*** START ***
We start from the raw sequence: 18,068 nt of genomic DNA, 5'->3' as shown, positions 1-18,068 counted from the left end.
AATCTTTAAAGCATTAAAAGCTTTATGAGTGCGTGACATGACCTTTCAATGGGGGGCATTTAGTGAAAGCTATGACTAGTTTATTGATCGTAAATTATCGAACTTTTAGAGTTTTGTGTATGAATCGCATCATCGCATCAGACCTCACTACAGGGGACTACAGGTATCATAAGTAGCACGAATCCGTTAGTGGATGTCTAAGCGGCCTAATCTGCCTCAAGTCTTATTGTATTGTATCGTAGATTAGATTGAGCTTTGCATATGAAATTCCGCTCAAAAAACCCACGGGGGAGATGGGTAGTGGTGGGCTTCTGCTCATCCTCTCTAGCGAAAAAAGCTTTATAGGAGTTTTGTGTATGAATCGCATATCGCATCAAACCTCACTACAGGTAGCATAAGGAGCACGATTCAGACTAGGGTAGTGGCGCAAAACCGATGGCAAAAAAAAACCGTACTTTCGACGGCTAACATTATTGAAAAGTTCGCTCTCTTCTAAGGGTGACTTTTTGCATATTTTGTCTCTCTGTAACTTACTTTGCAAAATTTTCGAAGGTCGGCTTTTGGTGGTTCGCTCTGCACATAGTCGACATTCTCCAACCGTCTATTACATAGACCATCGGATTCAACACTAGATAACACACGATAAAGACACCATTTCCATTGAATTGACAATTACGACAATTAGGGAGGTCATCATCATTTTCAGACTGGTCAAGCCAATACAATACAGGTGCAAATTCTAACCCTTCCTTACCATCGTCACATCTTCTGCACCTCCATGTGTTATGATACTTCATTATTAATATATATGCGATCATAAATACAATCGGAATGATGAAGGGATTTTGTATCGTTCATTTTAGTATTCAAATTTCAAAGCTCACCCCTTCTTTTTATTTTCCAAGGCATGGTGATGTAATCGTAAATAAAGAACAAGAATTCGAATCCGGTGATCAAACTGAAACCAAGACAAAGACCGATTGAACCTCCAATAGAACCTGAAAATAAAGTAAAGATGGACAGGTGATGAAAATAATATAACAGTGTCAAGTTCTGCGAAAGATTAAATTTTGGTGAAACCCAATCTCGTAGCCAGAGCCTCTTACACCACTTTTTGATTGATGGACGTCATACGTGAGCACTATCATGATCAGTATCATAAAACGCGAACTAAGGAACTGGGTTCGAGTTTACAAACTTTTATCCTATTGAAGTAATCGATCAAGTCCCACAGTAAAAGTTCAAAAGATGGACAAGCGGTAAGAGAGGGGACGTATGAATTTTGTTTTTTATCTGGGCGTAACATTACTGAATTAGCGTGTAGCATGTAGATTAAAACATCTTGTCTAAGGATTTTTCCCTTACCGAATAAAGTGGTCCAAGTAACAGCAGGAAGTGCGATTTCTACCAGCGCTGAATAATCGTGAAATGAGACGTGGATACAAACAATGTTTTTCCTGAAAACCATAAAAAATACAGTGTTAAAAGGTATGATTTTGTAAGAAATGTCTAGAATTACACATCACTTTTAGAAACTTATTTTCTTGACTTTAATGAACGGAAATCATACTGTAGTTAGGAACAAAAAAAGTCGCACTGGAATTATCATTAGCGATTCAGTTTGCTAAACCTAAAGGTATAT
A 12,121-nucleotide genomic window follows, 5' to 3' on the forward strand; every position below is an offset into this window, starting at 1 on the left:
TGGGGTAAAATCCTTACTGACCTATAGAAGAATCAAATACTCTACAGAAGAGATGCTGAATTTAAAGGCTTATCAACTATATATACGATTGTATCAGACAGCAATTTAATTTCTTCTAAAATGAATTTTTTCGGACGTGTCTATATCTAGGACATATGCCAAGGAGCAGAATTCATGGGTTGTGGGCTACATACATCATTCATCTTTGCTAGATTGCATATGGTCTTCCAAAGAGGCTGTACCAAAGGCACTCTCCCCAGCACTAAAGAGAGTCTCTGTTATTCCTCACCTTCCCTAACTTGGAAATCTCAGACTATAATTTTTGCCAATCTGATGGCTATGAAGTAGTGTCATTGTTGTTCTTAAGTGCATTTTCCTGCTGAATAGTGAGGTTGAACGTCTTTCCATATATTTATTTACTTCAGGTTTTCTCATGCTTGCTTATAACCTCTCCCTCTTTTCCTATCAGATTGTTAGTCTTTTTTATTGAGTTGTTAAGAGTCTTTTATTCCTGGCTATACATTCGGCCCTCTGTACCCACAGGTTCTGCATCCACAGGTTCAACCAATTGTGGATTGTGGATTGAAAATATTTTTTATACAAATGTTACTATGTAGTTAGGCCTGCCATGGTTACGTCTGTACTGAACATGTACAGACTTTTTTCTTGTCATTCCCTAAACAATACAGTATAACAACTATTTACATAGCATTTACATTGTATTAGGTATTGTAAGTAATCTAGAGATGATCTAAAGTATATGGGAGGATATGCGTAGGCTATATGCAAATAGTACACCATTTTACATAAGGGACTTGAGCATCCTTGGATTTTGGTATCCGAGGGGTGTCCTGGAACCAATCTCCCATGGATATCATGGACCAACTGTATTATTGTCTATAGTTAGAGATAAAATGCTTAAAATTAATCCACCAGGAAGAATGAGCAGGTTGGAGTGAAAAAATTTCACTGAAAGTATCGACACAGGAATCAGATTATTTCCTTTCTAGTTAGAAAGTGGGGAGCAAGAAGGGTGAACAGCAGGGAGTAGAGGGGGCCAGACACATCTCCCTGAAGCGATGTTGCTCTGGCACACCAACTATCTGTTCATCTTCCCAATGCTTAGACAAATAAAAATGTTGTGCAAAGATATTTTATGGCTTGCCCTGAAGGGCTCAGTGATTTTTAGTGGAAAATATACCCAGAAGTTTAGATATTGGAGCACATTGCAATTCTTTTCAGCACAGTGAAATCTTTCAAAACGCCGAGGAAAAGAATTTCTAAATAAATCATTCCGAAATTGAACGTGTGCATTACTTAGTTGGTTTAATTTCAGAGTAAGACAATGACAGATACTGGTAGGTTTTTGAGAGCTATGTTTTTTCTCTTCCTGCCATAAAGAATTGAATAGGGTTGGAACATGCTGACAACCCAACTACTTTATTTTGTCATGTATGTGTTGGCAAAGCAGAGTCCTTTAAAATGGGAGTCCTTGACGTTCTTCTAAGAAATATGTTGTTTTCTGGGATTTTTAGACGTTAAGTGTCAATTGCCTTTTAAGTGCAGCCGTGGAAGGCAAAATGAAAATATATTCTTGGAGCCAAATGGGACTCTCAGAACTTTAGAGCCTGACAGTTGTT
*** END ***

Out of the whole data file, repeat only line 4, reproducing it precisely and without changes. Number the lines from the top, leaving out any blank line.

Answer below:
TGGGGTAAAATCCTTACTGACCTATAGAAGAATCAAATACTCTACAGAAGAGATGCTGAATTTAAAGGCTTATCAACTATATATACGATTGTATCAGACAGCAATTTAATTTCTTCTAAAATGAATTTTTTCGGACGTGTCTATATCTAGGACATATGCCAAGGAGCAGAATTCATGGGTTGTGGGCTACATACATCATTCATCTTTGCTAGATTGCATATGGTCTTCCAAAGAGGCTGTACCAAAGGCACTCTCCCCAGCACTAAAGAGAGTCTCTGTTATTCCTCACCTTCCCTAACTTGGAAATCTCAGACTATAATTTTTGCCAATCTGATGGCTATGAAGTAGTGTCATTGTTGTTCTTAAGTGCATTTTCCTGCTGAATAGTGAGGTTGAACGTCTTTCCATATATTTATTTACTTCAGGTTTTCTCATGCTTGCTTATAACCTCTCCCTCTTTTCCTATCAGATTGTTAGTCTTTTTTATTGAGTTGTTAAGAGTCTTTTATTCCTGGCTATACATTCGGCCCTCTGTACCCACAGGTTCTGCATCCACAGGTTCAACCAATTGTGGATTGTGGATTGAAAATATTTTTTATACAAATGTTACTATGTAGTTAGGCCTGCCATGGTTACGTCTGTACTGAACATGTACAGACTTTTTTCTTGTCATTCCCTAAACAATACAGTATAACAACTATTTACATAGCATTTACATTGTATTAGGTATTGTAAGTAATCTAGAGATGATCTAAAGTATATGGGAGGATATGCGTAGGCTATATGCAAATAGTACACCATTTTACATAAGGGACTTGAGCATCCTTGGATTTTGGTATCCGAGGGGTGTCCTGGAACCAATCTCCCATGGATATCATGGACCAACTGTATTATTGTCTATAGTTAGAGATAAAATGCTTAAAATTAATCCACCAGGAAGAATGAGCAGGTTGGAGTGAAAAAATTTCACTGAAAGTATCGACACAGGAATCAGATTATTTCCTTTCTAGTTAGAAAGTGGGGAGCAAGAAGGGTGAACAGCAGGGAGTAGAGGGGGCCAGACACATCTCCCTGAAGCGATGTTGCTCTGGCACACCAACTATCTGTTCATCTTCCCAATGCTTAGACAAATAAAAATGTTGTGCAAAGATATTTTATGGCTTGCCCTGAAGGGCTCAGTGATTTTTAGTGGAAAATATACCCAGAAGTTTAGATATTGGAGCACATTGCAATTCTTTTCAGCACAGTGAAATCTTTCAAAACGCCGAGGAAAAGAATTTCTAAATAAATCATTCCGAAATTGAACGTGTGCATTACTTAGTTGGTTTAATTTCAGAGTAAGACAATGACAGATACTGGTAGGTTTTTGAGAGCTATGTTTTTTCTCTTCCTGCCATAAAGAATTGAATAGGGTTGGAACATGCTGACAACCCAACTACTTTATTTTGTCATGTATGTGTTGGCAAAGCAGAGTCCTTTAAAATGGGAGTCCTTGACGTTCTTCTAAGAAATATGTTGTTTTCTGGGATTTTTAGACGTTAAGTGTCAATTGCCTTTTAAGTGCAGCCGTGGAAGGCAAAATGAAAATATATTCTTGGAGCCAAATGGGACTCTCAGAACTTTAGAGCCTGACAGTTGTT